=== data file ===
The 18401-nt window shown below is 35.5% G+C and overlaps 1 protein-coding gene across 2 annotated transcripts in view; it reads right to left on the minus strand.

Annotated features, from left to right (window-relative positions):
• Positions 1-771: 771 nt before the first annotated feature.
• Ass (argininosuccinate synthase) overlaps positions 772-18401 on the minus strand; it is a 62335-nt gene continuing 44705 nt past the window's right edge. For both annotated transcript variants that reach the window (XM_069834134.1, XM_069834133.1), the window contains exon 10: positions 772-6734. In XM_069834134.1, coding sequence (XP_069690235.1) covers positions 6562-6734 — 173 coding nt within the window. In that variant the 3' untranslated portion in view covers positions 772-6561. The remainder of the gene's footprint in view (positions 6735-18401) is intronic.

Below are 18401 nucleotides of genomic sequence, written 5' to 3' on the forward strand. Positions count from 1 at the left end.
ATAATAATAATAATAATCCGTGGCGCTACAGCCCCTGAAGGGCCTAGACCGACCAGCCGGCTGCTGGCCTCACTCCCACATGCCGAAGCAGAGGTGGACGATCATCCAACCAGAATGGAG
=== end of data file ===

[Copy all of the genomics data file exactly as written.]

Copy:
The 18401-nt window shown below is 35.5% G+C and overlaps 1 protein-coding gene across 2 annotated transcripts in view; it reads right to left on the minus strand.

Annotated features, from left to right (window-relative positions):
• Positions 1-771: 771 nt before the first annotated feature.
• Ass (argininosuccinate synthase) overlaps positions 772-18401 on the minus strand; it is a 62335-nt gene continuing 44705 nt past the window's right edge. For both annotated transcript variants that reach the window (XM_069834134.1, XM_069834133.1), the window contains exon 10: positions 772-6734. In XM_069834134.1, coding sequence (XP_069690235.1) covers positions 6562-6734 — 173 coding nt within the window. In that variant the 3' untranslated portion in view covers positions 772-6561. The remainder of the gene's footprint in view (positions 6735-18401) is intronic.

Below are 18401 nucleotides of genomic sequence, written 5' to 3' on the forward strand. Positions count from 1 at the left end.
ATAATAATAATAATAATCCGTGGCGCTACAGCCCCTGAAGGGCCTAGACCGACCAGCCGGCTGCTGGCCTCACTCCCACATGCCGAAGCAGAGGTGGACGATCATCCAACCAGAATGGAG